Jane Caught, Heliotope
First Nations Country as noted on image
Australia and its architecture tend to transplant ideas of place, form, and seasonality from afar, privileging a Western worldview. This tactic starts to learn place by collecting minute-long video recordings, capturing movement and sound; light interacting with the landscape; glittering spiders’ webs in the sun; breezes over native grasses. They become an archive, reflecting seasonal temporality and recording what actually occurs here across the year, to understand local micro-ecologies, to preserve a memory of Here, before it sustains radical change as our planet warms.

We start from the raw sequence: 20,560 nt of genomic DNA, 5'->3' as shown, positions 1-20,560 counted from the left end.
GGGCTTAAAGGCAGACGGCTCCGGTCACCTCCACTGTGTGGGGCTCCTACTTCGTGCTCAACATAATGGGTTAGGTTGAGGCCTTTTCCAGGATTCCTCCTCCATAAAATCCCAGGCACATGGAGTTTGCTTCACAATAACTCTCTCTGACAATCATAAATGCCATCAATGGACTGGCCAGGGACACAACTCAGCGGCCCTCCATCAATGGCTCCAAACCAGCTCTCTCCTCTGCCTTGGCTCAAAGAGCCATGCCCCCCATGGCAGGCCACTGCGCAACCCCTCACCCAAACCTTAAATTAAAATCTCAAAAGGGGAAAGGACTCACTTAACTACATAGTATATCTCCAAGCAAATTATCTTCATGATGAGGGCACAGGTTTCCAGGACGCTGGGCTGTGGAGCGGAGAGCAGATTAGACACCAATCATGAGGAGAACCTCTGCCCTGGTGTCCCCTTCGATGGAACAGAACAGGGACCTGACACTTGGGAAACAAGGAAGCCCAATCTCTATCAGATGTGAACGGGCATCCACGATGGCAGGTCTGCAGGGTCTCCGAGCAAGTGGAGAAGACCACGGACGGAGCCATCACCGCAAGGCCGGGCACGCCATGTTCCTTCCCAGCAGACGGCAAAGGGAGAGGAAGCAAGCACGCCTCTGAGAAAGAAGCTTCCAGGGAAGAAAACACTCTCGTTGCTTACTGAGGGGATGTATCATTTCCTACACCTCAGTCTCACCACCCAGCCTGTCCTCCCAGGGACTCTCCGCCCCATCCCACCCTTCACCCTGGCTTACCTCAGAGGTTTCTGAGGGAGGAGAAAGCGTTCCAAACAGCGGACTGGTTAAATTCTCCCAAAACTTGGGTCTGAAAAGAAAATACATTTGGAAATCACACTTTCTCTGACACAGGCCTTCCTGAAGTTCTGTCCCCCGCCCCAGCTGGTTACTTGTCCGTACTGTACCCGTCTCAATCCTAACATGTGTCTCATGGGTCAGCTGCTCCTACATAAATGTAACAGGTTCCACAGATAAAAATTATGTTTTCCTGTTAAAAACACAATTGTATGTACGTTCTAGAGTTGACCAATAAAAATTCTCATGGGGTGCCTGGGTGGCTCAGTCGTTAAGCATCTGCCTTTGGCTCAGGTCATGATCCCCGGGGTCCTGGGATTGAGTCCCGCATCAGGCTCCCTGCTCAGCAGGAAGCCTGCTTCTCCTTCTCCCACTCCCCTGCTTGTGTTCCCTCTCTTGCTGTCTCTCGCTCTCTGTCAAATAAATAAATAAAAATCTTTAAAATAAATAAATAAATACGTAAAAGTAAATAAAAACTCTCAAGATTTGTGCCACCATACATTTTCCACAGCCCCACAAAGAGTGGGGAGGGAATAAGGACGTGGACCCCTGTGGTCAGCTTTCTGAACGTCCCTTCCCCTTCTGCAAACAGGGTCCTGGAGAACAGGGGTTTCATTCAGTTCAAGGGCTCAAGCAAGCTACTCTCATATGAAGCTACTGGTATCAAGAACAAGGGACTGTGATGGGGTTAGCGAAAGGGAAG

The videos are provocations – where exactly are you standing, gazing, all senses alive, for this minute? Whose traditional lands do you stand on? By what names were it known? What knowledge is embedded in this landscape? What were its cyclical, interconnected constructs? Each piece locates spatial coordinates; time and date stamps – Cartesian markers acting as portals to alternate perspectives. They demand questions that start to reveal both pre-settler experiences as well as the effects of colonisation on First Nations peoples. The act of researching an original place name reveals truth-telling and engenders relationships.